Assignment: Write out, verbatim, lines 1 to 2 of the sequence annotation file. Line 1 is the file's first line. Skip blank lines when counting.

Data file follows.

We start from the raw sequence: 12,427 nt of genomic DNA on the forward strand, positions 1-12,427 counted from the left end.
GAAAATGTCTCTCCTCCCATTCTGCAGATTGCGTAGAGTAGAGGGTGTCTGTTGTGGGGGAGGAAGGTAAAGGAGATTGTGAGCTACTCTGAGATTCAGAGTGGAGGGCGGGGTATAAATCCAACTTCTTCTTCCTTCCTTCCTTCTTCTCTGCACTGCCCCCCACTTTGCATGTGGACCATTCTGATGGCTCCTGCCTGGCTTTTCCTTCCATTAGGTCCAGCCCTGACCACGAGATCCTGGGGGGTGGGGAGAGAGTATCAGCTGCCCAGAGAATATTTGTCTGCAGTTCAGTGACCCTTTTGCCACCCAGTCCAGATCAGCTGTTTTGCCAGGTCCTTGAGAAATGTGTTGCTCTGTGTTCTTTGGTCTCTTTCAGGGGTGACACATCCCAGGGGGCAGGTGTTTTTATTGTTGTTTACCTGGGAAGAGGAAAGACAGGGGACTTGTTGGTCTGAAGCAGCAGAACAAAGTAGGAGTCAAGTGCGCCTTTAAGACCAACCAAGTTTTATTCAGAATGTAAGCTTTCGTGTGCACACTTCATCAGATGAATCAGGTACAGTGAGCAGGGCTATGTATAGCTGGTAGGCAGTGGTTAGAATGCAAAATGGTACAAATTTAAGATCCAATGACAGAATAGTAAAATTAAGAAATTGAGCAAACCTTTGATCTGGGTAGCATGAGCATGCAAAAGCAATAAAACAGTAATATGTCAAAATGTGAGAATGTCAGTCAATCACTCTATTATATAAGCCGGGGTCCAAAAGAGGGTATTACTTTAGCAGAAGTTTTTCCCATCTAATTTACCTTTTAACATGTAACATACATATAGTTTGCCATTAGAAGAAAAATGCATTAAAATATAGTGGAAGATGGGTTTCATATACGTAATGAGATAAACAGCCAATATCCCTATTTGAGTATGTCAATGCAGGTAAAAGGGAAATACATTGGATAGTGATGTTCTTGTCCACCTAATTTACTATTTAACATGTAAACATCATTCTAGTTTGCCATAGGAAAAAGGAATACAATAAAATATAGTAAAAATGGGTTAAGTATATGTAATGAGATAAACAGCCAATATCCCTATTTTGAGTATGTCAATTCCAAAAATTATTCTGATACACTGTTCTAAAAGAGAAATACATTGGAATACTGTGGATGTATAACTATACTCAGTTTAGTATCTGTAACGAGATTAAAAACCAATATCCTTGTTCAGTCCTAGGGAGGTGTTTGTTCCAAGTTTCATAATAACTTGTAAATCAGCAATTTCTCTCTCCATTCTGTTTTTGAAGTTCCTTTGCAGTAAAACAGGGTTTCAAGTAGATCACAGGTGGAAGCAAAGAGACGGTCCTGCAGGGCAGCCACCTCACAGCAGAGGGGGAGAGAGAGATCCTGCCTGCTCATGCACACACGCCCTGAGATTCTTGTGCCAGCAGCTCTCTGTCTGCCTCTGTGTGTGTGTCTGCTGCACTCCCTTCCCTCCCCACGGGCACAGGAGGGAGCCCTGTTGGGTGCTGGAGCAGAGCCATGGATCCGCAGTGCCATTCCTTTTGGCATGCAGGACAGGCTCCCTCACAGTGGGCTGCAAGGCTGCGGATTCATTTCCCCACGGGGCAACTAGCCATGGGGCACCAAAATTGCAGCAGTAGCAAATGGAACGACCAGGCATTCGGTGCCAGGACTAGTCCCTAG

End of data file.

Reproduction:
We start from the raw sequence: 12,427 nt of genomic DNA on the forward strand, positions 1-12,427 counted from the left end.
GAAAATGTCTCTCCTCCCATTCTGCAGATTGCGTAGAGTAGAGGGTGTCTGTTGTGGGGGAGGAAGGTAAAGGAGATTGTGAGCTACTCTGAGATTCAGAGTGGAGGGCGGGGTATAAATCCAACTTCTTCTTCCTTCCTTCCTTCTTCTCTGCACTGCCCCCCACTTTGCATGTGGACCATTCTGATGGCTCCTGCCTGGCTTTTCCTTCCATTAGGTCCAGCCCTGACCACGAGATCCTGGGGGGTGGGGAGAGAGTATCAGCTGCCCAGAGAATATTTGTCTGCAGTTCAGTGACCCTTTTGCCACCCAGTCCAGATCAGCTGTTTTGCCAGGTCCTTGAGAAATGTGTTGCTCTGTGTTCTTTGGTCTCTTTCAGGGGTGACACATCCCAGGGGGCAGGTGTTTTTATTGTTGTTTACCTGGGAAGAGGAAAGACAGGGGACTTGTTGGTCTGAAGCAGCAGAACAAAGTAGGAGTCAAGTGCGCCTTTAAGACCAACCAAGTTTTATTCAGAATGTAAGCTTTCGTGTGCACACTTCATCAGATGAATCAGGTACAGTGAGCAGGGCTATGTATAGCTGGTAGGCAGTGGTTAGAATGCAAAATGGTACAAATTTAAGATCCAATGACAGAATAGTAAAATTAAGAAATTGAGCAAACCTTTGATCTGGGTAGCATGAGCATGCAAAAGCAATAAAACAGTAATATGTCAAAATGTGAGAATGTCAGTCAATCACTCTATTATATAAGCCGGGGTCCAAAAGAGGGTATTACTTTAGCAGAAGTTTTTCCCATCTAATTTACCTTTTAACATGTAACATACATATAGTTTGCCATTAGAAGAAAAATGCATTAAAATATAGTGGAAGATGGGTTTCATATACGTAATGAGATAAACAGCCAATATCCCTATTTGAGTATGTCAATGCAGGTAAAAGGGAAATACATTGGATAGTGATGTTCTTGTCCACCTAATTTACTATTTAACATGTAAACATCATTCTAGTTTGCCATAGGAAAAAGGAATACAATAAAATATAGTAAAAATGGGTTAAGTATATGTAATGAGATAAACAGCCAATATCCCTATTTTGAGTATGTCAATTCCAAAAATTATTCTGATACACTGTTCTAAAAGAGAAATACATTGGAATACTGTGGATGTATAACTATACTCAGTTTAGTATCTGTAACGAGATTAAAAACCAATATCCTTGTTCAGTCCTAGGGAGGTGTTTGTTCCAAGTTTCATAATAACTTGTAAATCAGCAATTTCTCTCTCCATTCTGTTTTTGAAGTTCCTTTGCAGTAAAACAGGGTTTCAAGTAGATCACAGGTGGAAGCAAAGAGACGGTCCTGCAGGGCAGCCACCTCACAGCAGAGGGGGAGAGAGAGATCCTGCCTGCTCATGCACACACGCCCTGAGATTCTTGTGCCAGCAGCTCTCTGTCTGCCTCTGTGTGTGTGTCTGCTGCACTCCCTTCCCTCCCCACGGGCACAGGAGGGAGCCCTGTTGGGTGCTGGAGCAGAGCCATGGATCCGCAGTGCCATTCCTTTTGGCATGCAGGACAGGCTCCCTCACAGTGGGCTGCAAGGCTGCGGATTCATTTCCCCACGGGGCAACTAGCCATGGGGCACCAAAATTGCAGCAGTAGCAAATGGAACGACCAGGCATTCGGTGCCAGGACTAGTCCCTAG